Ferguson starts social dialogue

FERGUSON, Mo. - Sometimes an event like the Mike Brown shooting brings awareness to the tension between citizens and police.

This time it's Ferguson, but Dr. Norman white of St. Louis University says it's a national issue that's challenging to understand.

"They harassed me personally for years and years. came to my house, ransacked my house, thinking I'm selling drugs," Terrance Dodd said, who has lived in Ferguson for 20 years. "I'm just fed up."

Ferguson's 2013 racial profiling statistics fro the Missouri Attorney Generals office show police stops, searches and arrests occurred heavily along racial lines.

Of the 5,384 police stops, 4,632 were black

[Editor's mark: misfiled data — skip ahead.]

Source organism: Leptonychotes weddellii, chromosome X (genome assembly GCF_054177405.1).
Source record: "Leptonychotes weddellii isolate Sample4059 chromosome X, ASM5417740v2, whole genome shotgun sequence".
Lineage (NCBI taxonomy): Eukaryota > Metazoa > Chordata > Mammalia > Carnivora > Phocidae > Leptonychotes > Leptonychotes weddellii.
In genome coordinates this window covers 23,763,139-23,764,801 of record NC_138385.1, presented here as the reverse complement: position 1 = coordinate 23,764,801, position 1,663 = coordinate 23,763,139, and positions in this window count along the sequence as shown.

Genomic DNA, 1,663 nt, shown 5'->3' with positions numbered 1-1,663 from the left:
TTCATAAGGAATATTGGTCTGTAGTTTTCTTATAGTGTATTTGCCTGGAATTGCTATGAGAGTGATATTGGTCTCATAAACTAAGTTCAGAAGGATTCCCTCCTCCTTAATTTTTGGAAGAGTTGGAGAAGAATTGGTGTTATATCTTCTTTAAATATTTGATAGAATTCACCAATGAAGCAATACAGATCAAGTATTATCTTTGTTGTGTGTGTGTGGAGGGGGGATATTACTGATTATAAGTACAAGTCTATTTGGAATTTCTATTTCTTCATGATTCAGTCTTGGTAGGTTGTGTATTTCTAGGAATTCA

"We can't expect that people of one racial group should not respect people of another racial group," Tim Maher said, Missouri St. Louis criminologist and racial profiling expert.

St. Louis University criminologist n\Norman White extensively studied race and crime.

"When you abridge the rights of people you begin to get a push back," White said.

White said the struggles in Ferguson are no different than the struggles in O'Fallon Park or in The Ville or countless communities around the country.

Dr. Dan Isom, the former police chief of St. Louis says out of necessity, police in Ferguson have begun interacting with protesters and Ferguson residents. Something he hopes continues long term.

White said decades of poverty, hunger, unemployment, and distrust of the police was a fuse waiting for a match. He also said it will be a missed opportunity with dire consequences if we don't address issues like racial profiling, unemployment and poverty.


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